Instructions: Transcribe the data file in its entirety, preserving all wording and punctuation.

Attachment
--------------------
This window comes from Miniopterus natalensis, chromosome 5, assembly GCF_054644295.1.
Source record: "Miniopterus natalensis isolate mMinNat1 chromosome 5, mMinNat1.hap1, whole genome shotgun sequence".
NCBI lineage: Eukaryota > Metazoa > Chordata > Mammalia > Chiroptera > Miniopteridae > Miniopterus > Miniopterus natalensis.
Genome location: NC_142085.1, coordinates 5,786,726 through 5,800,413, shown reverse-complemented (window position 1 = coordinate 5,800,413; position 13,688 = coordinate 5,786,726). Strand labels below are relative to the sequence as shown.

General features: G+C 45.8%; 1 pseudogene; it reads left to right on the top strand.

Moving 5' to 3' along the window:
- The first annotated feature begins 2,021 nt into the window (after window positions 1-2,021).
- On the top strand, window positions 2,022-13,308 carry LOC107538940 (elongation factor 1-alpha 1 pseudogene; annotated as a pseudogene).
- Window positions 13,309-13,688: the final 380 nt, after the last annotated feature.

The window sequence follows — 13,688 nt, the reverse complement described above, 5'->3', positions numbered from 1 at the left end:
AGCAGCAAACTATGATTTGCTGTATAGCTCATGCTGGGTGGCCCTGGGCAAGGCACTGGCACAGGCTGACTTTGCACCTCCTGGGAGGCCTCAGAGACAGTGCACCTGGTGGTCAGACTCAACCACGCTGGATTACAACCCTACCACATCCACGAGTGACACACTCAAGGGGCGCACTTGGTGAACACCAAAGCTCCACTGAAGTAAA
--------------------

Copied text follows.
This window comes from Miniopterus natalensis, chromosome 5, assembly GCF_054644295.1.
Source record: "Miniopterus natalensis isolate mMinNat1 chromosome 5, mMinNat1.hap1, whole genome shotgun sequence".
NCBI lineage: Eukaryota > Metazoa > Chordata > Mammalia > Chiroptera > Miniopteridae > Miniopterus > Miniopterus natalensis.
Genome location: NC_142085.1, coordinates 5,786,726 through 5,800,413, shown reverse-complemented (window position 1 = coordinate 5,800,413; position 13,688 = coordinate 5,786,726). Strand labels below are relative to the sequence as shown.

General features: G+C 45.8%; 1 pseudogene; it reads left to right on the top strand.

Moving 5' to 3' along the window:
- The first annotated feature begins 2,021 nt into the window (after window positions 1-2,021).
- On the top strand, window positions 2,022-13,308 carry LOC107538940 (elongation factor 1-alpha 1 pseudogene; annotated as a pseudogene).
- Window positions 13,309-13,688: the final 380 nt, after the last annotated feature.

The window sequence follows — 13,688 nt, the reverse complement described above, 5'->3', positions numbered from 1 at the left end:
AGCAGCAAACTATGATTTGCTGTATAGCTCATGCTGGGTGGCCCTGGGCAAGGCACTGGCACAGGCTGACTTTGCACCTCCTGGGAGGCCTCAGAGACAGTGCACCTGGTGGTCAGACTCAACCACGCTGGATTACAACCCTACCACATCCACGAGTGACACACTCAAGGGGCGCACTTGGTGAACACCAAAGCTCCACTGAAGTAAA